College of Science & Engineering Alumni Newsletter

Spring 2001

Innovative Seismic Engineering Design
By Wenshen Pong, Ph.D., P.E.; SFSU School of Engineering

    Many damaging earthquakes cause tremendous loss of life and property around the world every year. Examples of earthquakes that caused significant damage in the last decade such as 1989 Loma Prieta, California, 1994 Northridge, California, and 2001 Nisqually, Washington in the United States and 1995 Kobe, Japan, 1999 Turkey, 1999 Chi-Chi, Taiwan, and 2001 Bhuj, India. It is our goal to learn from earthquakes to advance our engineering design concepts and to enhance our seismic hazard mitigation efforts, since we are living in one of the most earthquake prone area in the United States.
    The most important seismic hazards include ground shaking, structural failure, soil liquefaction, landslides, and lifeline hazards. The ultimate goal of the earthquake engineer is to improve earthquake-resistant design, so that structures will be strong enough to sustain design-basis earthquakes. To further understand the structural dynamic responses during strong earthquakes requires significant collaboration involving engineering geologists, seismologists, ego-technical engineers, and structural engineers. The geological and seismological evaluation is significantly important for seismic hazard efforts. The current building code strongly acknowledges the importance of the site-specific investigation of the soil property and the potential hazards of the seismic activities near the construction site. This recognition has been mainly due to the observations of major structural damages from earthquakes in the past.
    While conventional structural design has been evolved and still is utilized in many construction projects, many innovative engineering methods are gaining increasing attention. Among them, base isolation and passive control using energy dissipation devices are the most viable options for enhanced seismic performance. Conventional structural design strategy is to increase structural stiffness and/or structural strength for higher structural demand. Although structural isolation and energy dissipations may not be appropriate design option for most buildings, they could be the most applicable for buildings that need to meet enhanced structural performance, such as 911 emergency centers and government buildings or many high tech companies that can afford the special costs associated with the design fabrication, installation, and maintenance. Base isolation and energy dissipation systems are relatively new and sophisticated concepts
that require more extensive design and dynamic analysis than do most conventional design.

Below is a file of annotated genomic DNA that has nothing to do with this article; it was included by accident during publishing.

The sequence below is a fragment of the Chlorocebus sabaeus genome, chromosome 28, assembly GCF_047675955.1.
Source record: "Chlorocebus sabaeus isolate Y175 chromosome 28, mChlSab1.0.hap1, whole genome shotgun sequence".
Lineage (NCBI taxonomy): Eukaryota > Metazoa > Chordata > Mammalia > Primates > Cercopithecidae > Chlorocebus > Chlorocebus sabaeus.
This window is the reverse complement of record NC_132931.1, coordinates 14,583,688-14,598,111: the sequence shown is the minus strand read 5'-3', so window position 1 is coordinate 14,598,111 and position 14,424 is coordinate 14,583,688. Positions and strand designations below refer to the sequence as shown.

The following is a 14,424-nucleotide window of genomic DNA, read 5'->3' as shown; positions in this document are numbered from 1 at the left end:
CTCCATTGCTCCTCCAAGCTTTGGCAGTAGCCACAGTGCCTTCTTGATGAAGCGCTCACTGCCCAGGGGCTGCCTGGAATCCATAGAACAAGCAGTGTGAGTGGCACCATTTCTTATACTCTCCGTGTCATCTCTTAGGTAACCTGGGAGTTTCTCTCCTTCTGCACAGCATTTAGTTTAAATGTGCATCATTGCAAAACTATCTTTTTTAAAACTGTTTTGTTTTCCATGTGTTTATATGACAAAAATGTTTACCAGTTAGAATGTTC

Another new design approach is performance-based design. The four building performance levels are Operational performance level, Immediate occupancy performance level, Life safety performance level and Collapse prevention performance level. The four earthquake hazard level are identified based on the ground motion applied that have the following probabilities of exceedance and corresponding return periods: such as, 50%/50 year (Return period of 72 years), 20%/50 year (Return period of 225 years), 10%/50 year (Return period of 475 years) and 2%/50 year (Return period of 2475 years). The performance-based design concept is that building performance level must be designed based on the corresponding earthquake hazard level. The goal is for engineers to be able to identify the structural response during various levels of design earthquakes. It helps all the involved parties to understand the structural performance and safety objectives under different earthquake hazard levels.
    In summary, seismic mitigation can be attained through multi-hazard mitigation efforts through research, education, hazard assessment, construction, engineering and awareness. As civil engineering professionals, it is our responsibilities to advance design and construction techniques for enhanced earthquake-resistant buildings. Through continuing education, career advancement and volunteerism, we, as future civil engineers, can make a difference in our society through multi-hazard mitigation efforts.
    Finally, our school’s curriculum that directly contribute to the training of structural engineering includes ENGR 309 Mechanics of Solids, ENGR 323 Structural Analysis, ENGR 425 Reinforced Concrete Structures, ENGR 426 Steel Structures, ENGR 430 Soil Mechanics, ENGR 431 Foundation Engineering, ENGR 439 Construction Engineering, ENGR 461 Mechanical and Structural Vibrations, ENGR 833 Principles of Earthquake Engineering, ENGR 836 Structural Design for Earthquakes, ENGR 837 Geotechnical Earthquake Engineering.

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Updated by Lannie Nguyen-Tang on July 3rd, 2001